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Carroll D. Wright's Second Lecture

Carroll D. Wright's Second Lecture image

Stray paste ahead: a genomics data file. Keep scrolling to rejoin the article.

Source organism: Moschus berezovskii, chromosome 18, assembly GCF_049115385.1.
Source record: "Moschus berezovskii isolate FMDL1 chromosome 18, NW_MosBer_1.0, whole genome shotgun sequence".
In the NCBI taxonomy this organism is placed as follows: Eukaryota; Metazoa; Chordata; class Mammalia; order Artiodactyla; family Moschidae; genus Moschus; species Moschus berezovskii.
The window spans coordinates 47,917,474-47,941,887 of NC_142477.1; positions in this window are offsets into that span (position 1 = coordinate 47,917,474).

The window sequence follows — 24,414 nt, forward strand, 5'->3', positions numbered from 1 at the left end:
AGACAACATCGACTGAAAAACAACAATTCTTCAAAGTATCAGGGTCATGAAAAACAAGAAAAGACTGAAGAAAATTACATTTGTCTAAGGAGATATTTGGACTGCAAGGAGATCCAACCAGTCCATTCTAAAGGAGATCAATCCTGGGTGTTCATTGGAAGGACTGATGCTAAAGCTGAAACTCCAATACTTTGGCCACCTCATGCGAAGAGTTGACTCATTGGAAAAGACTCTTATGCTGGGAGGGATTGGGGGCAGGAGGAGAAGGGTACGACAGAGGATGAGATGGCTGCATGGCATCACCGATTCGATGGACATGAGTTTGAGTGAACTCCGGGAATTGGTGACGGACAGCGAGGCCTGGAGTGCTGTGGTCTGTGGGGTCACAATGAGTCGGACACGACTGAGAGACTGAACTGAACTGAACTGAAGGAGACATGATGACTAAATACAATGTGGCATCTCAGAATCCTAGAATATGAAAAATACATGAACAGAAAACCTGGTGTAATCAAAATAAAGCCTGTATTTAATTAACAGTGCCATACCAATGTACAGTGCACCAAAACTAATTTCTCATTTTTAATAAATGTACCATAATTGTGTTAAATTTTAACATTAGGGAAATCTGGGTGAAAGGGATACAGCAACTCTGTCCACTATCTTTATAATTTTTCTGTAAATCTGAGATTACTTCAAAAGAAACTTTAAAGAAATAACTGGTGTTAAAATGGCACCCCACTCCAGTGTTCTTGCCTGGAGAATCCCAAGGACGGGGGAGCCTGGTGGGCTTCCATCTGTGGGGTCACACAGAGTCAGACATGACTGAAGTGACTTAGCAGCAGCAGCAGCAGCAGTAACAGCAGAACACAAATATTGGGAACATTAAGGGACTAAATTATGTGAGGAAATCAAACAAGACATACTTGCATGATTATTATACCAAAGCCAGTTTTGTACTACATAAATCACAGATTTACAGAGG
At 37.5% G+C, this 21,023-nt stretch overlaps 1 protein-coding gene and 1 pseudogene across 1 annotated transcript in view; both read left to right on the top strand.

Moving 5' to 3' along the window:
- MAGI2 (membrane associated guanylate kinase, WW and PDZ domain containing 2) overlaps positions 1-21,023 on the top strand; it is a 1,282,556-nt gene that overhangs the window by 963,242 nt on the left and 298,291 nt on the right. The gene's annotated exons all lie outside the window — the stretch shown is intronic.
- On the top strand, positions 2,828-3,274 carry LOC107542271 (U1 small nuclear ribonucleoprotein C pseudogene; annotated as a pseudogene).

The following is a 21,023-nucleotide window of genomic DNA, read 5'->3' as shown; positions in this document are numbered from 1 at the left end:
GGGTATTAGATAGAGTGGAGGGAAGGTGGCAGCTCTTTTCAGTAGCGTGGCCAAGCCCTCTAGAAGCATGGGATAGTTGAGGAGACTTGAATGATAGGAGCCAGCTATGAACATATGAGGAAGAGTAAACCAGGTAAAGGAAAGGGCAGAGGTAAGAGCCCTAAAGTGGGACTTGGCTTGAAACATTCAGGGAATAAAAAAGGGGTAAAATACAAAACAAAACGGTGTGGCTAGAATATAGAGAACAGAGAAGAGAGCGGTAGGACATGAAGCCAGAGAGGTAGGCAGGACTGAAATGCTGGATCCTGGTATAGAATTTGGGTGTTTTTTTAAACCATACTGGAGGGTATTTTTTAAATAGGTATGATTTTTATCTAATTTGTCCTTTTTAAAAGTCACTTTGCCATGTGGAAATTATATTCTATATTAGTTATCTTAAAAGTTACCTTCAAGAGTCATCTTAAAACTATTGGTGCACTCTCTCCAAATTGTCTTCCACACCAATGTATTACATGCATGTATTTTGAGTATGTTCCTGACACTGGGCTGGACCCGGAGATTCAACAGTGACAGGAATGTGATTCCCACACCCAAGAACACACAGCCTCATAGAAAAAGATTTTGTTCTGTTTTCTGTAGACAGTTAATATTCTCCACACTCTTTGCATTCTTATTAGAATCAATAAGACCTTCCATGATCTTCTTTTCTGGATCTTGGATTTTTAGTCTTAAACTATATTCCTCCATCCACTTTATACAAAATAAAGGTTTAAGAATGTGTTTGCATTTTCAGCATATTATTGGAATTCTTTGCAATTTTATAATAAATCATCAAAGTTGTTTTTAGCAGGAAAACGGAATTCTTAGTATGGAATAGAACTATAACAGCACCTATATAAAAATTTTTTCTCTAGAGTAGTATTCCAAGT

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In his second lecture on Statistics, Hon. Carroll D. Wright considered the subject of population. It is advisable to begin with population, in the study of statistics, as all social and political estimates are based upon it. The first thing to do is to asceriain the number of inhabitants of the country. Formerly this was done by estimation, and is still to a certain extent. But this system is a vicious one in some respects, and the results are to be taken with great allowance. The U. S., since 1790, and England, since 180 1, have had a carefully arranged svstem for ascertaining the population. In this country people are enumerated as found, and afterwards the various subdivisions are made. Our social statistics arte derived from the census and are very valuable if properly used. The center of population has changed since 1790 from a line passing through Baltimore to one passing through the middle of Indiana. It is impossible to make cor. reet mathematical calculations in regard to population extending over any lengthof time. General Walker estimated that the effects of the war on population will extend through a generatioh. The U. S. has kept a record of emigrants since 1819. Up to June. 1887, they numbered 14,239,540, more than fifty per cent of whom are Protestants, and the vast majority of whom are engaged in manufacturing pursuits. In the large cities the foreign born vote has great influence, but in the country at large it has very little. Statistics prove that the increase in foreign born population is not so great as is generally claimed. It is a mistaken idea that the balance of power lies